The role we play in the pandemic

by Mark Segal
(Mark Segal is the publisher of Philadelphia Gay News. This column originally appeared in PGN. It is reprinted here with permission.)
We are LGBT media. We were the lifeline during HIV/AIDS, and we will be there for our community now. Here’s how we at PGN are dealing with it. 
Mark Segal
We had a meeting with staff at PGN, and we have a plan which staff helped create, and I used to create company policy. Bottom line, the best thing we can do for our community and our own peace of mind is to use precaution, don’t overreact and continue life as best as possible. And being in open communication with others is key, along with having proper information from professional news organizations, not random websites, or people pushing any agenda other than public safety.
I am very proud of our profession. TV news is going on, as usual, getting information to the public; daily newspapers and wire services are doing their part. Rex Wockner, who many of us in LGBT media read, is continuing to get information about the virus to our community. We will do so proudly as well. Here’s an example of how we are doing that — by keeping in contact and letting all know what each is doing. Transparency is the best thing to do at this point.
Every single department at PGN is doing her/his/their part to get you the news you need as this health emergency continues. I am a PROUD publisher as I witness our staff assure that this paper gets to your hands or eyes.
We in the LGBT community have had to deal with an epidemic before without any support from the government or society. At that time, it was LGBT media that did the job of informing people and getting them to protect themselves. The difference now is that this health crisis is one that the entire nation is going through, and therefore people do not feel ashamed to talk about it. That is good since communication is the best we can all do to normalize a situation that will ultimately become worse before it gets better.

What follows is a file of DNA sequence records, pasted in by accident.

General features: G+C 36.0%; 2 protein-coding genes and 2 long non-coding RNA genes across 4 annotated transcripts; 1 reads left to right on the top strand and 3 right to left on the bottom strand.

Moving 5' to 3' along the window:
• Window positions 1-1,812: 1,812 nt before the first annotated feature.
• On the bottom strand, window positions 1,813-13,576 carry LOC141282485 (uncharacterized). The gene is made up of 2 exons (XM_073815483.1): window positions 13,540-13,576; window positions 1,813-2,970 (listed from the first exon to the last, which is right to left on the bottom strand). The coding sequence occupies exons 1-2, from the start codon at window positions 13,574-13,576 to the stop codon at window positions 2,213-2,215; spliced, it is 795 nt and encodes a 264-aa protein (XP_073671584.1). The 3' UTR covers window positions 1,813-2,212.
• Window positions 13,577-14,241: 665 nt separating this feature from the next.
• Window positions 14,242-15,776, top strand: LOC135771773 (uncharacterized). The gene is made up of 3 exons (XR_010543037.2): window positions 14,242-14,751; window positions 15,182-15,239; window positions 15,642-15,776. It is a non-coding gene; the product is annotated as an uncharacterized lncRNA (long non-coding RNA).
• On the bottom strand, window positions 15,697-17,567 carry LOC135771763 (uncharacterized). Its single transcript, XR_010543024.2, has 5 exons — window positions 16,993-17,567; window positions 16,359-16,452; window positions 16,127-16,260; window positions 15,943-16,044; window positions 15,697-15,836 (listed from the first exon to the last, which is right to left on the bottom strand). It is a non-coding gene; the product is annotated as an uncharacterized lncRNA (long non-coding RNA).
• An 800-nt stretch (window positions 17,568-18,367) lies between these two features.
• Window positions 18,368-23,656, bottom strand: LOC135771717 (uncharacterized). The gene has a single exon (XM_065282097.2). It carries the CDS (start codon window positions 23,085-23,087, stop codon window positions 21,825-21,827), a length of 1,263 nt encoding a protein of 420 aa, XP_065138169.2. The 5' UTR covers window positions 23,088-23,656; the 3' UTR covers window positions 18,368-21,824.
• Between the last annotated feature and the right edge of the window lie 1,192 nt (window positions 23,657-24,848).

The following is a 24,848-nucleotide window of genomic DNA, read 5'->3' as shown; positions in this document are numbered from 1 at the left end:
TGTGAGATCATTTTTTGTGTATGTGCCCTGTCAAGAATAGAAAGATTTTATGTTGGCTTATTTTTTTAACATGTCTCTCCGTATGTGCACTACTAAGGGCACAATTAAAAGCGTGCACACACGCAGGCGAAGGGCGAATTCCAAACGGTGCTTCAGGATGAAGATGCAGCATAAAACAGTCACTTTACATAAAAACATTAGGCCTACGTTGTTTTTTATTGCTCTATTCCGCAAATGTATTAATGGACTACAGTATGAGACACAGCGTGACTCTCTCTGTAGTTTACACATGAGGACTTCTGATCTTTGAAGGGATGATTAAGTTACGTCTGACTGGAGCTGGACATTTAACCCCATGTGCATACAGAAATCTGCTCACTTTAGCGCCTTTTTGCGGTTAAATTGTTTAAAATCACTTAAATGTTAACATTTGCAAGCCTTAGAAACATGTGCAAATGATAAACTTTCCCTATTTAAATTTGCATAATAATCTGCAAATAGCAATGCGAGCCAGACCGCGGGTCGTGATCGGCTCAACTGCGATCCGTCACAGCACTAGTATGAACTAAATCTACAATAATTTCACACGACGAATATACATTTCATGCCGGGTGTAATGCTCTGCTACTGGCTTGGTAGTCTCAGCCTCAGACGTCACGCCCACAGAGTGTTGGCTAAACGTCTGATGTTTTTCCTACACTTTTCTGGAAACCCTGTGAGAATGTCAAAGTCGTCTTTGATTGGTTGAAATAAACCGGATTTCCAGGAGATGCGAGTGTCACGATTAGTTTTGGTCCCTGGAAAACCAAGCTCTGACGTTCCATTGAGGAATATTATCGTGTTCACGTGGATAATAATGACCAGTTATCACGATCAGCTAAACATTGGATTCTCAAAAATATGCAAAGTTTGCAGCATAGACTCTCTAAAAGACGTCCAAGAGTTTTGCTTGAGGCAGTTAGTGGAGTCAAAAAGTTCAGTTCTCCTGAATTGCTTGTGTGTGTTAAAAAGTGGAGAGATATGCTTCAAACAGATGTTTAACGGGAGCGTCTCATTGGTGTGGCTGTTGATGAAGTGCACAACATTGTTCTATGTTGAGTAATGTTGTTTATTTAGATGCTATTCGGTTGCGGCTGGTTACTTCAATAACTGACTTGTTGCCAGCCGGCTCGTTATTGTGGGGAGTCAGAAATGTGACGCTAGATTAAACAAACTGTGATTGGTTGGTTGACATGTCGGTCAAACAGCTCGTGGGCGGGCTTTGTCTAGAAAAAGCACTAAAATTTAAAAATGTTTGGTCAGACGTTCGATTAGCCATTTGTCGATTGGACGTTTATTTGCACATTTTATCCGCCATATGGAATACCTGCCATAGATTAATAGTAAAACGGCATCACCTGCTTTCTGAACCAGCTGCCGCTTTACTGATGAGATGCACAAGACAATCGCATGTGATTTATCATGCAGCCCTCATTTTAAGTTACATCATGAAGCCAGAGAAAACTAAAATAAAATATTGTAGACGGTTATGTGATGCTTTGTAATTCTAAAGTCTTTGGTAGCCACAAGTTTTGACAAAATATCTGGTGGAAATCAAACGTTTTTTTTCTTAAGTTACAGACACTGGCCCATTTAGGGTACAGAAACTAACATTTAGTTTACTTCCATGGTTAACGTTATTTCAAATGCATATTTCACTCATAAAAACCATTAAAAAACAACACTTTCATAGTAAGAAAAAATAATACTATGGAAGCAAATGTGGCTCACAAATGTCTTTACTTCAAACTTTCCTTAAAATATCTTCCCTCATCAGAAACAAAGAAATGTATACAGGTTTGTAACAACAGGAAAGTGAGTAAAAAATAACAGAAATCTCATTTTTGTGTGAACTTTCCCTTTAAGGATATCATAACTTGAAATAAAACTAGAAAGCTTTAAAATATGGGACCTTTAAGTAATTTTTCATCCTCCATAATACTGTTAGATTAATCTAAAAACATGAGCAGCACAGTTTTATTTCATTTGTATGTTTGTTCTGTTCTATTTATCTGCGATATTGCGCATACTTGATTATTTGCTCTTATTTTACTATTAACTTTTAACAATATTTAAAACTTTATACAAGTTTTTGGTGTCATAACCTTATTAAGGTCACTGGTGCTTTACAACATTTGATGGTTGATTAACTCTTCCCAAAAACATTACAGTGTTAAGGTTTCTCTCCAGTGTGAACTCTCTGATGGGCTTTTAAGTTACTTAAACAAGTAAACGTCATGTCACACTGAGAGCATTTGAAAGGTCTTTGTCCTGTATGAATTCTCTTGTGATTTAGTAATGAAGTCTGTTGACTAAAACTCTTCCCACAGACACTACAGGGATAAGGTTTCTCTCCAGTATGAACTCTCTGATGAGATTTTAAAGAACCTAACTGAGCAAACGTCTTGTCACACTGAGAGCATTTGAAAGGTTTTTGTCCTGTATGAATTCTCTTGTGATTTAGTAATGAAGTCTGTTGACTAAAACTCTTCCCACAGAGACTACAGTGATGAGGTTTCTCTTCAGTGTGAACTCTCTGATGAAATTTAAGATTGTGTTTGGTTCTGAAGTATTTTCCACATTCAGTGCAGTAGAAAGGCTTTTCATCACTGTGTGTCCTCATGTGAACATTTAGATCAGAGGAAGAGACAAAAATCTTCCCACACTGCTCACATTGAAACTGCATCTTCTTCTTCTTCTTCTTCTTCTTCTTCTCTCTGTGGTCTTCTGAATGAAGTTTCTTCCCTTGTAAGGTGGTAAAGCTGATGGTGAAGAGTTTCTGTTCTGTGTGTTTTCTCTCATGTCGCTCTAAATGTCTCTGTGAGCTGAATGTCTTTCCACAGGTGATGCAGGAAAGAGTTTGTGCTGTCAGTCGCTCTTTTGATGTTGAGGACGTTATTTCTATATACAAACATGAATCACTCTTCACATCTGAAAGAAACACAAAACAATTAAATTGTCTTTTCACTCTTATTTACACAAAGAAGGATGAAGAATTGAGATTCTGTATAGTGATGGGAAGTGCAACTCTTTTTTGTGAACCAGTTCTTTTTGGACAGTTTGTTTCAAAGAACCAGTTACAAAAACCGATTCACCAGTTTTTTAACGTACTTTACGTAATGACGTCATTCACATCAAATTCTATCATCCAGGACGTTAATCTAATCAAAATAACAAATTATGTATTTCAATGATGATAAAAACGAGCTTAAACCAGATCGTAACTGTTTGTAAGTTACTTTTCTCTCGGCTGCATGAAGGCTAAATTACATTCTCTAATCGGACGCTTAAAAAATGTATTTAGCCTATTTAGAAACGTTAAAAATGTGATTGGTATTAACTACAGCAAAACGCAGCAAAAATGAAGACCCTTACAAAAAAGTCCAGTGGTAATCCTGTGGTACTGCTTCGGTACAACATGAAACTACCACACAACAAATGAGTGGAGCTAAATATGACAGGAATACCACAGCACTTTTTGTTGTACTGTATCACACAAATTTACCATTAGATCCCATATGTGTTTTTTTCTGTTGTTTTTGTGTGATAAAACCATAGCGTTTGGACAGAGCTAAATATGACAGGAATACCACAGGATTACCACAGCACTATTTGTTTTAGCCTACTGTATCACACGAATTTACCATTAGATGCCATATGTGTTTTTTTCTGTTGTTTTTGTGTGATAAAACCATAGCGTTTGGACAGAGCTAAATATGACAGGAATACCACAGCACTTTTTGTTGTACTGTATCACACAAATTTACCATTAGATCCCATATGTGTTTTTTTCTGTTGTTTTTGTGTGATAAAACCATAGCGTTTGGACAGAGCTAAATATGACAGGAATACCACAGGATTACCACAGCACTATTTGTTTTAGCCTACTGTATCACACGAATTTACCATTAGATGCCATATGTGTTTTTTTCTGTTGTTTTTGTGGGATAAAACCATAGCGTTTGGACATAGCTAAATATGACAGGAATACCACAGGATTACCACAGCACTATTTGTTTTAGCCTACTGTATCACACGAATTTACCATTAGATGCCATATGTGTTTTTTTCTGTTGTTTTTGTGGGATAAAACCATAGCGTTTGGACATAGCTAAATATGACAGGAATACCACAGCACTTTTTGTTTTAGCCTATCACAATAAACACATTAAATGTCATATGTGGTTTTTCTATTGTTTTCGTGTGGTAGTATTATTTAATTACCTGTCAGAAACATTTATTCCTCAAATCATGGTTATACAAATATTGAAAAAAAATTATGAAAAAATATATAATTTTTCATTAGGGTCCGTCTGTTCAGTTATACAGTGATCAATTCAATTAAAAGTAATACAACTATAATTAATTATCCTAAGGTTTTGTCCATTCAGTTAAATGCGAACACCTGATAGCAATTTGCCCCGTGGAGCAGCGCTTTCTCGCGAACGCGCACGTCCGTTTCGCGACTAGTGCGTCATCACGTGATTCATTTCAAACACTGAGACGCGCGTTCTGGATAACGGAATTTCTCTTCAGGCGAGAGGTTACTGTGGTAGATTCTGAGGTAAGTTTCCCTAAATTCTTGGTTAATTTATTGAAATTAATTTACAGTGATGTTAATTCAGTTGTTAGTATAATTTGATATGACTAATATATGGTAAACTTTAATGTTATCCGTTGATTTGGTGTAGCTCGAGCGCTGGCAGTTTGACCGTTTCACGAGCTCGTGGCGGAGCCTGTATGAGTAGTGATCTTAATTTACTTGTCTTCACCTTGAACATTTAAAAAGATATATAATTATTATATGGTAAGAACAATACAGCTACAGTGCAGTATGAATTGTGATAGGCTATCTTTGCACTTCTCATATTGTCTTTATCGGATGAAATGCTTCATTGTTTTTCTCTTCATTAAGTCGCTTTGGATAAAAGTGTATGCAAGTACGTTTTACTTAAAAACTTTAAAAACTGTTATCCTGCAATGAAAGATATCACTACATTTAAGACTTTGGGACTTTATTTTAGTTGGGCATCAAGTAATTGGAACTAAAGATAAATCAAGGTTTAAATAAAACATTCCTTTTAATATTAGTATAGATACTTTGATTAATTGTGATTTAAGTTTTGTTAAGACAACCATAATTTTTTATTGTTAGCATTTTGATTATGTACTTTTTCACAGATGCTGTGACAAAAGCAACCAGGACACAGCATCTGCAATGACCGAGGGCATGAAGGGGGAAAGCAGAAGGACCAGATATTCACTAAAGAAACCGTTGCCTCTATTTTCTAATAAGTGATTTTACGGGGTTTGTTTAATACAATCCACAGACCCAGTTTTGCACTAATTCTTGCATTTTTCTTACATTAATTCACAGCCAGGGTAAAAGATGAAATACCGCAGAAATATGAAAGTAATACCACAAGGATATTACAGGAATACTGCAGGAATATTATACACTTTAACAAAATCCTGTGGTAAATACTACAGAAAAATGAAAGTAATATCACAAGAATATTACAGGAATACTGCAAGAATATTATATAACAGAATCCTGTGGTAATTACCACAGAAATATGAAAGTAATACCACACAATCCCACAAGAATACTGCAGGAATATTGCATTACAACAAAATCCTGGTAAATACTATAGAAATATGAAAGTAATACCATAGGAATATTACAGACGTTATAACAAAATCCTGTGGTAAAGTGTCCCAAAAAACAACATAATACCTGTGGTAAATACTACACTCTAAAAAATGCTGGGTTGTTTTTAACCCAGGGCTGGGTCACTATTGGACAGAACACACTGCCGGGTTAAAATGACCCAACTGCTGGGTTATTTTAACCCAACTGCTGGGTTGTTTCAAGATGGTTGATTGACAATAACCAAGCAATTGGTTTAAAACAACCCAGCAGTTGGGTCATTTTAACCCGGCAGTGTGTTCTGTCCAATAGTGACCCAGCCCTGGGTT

We are the adults in the room and need to tell our communities how this is affecting them and what they should responsibly do. We also must give the most current and accurate information that we know. Thus far, we know that those with compromised immune systems need to take extra precautions, including people with underlying health issues like heart conditions and high blood pressure and respiratory issues. Let’s also remember those with HIV/AIDS, and, of course, our seniors need us. The best we can all do — and those of us in the news business know it’s a priority — is to get and give proper information. And we do know the procedure, and we know who this hits. 
Through a crisis, we get stronger. Now is a time to talk and bond with your friends, family and co-workers. It’s also a time to be responsible. We’ll all get through this and life will continue, but before that happens, we have a job to do: Keep our community informed.

Volume 22
Issue 1

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